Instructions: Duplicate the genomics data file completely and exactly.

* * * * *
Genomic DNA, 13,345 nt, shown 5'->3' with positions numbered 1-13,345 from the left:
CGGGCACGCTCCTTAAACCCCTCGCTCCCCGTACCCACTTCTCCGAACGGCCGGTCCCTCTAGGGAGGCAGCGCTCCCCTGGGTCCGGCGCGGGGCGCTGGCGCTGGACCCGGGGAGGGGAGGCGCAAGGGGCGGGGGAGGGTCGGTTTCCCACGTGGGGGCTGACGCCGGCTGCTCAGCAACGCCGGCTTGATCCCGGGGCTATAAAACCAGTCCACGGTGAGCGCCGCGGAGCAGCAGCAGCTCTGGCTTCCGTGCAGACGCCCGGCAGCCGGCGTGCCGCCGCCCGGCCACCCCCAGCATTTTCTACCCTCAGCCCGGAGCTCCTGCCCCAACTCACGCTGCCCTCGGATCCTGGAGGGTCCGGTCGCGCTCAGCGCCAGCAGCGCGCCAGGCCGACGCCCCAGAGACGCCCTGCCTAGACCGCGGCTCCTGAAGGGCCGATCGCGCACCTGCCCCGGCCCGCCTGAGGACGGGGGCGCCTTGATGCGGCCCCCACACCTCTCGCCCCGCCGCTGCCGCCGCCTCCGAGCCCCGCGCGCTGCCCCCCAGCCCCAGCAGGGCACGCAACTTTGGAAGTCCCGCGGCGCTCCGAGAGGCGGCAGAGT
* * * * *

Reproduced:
Genomic DNA, 13,345 nt, shown 5'->3' with positions numbered 1-13,345 from the left:
CGGGCACGCTCCTTAAACCCCTCGCTCCCCGTACCCACTTCTCCGAACGGCCGGTCCCTCTAGGGAGGCAGCGCTCCCCTGGGTCCGGCGCGGGGCGCTGGCGCTGGACCCGGGGAGGGGAGGCGCAAGGGGCGGGGGAGGGTCGGTTTCCCACGTGGGGGCTGACGCCGGCTGCTCAGCAACGCCGGCTTGATCCCGGGGCTATAAAACCAGTCCACGGTGAGCGCCGCGGAGCAGCAGCAGCTCTGGCTTCCGTGCAGACGCCCGGCAGCCGGCGTGCCGCCGCCCGGCCACCCCCAGCATTTTCTACCCTCAGCCCGGAGCTCCTGCCCCAACTCACGCTGCCCTCGGATCCTGGAGGGTCCGGTCGCGCTCAGCGCCAGCAGCGCGCCAGGCCGACGCCCCAGAGACGCCCTGCCTAGACCGCGGCTCCTGAAGGGCCGATCGCGCACCTGCCCCGGCCCGCCTGAGGACGGGGGCGCCTTGATGCGGCCCCCACACCTCTCGCCCCGCCGCTGCCGCCGCCTCCGAGCCCCGCGCGCTGCCCCCCAGCCCCAGCAGGGCACGCAACTTTGGAAGTCCCGCGGCGCTCCGAGAGGCGGCAGAGT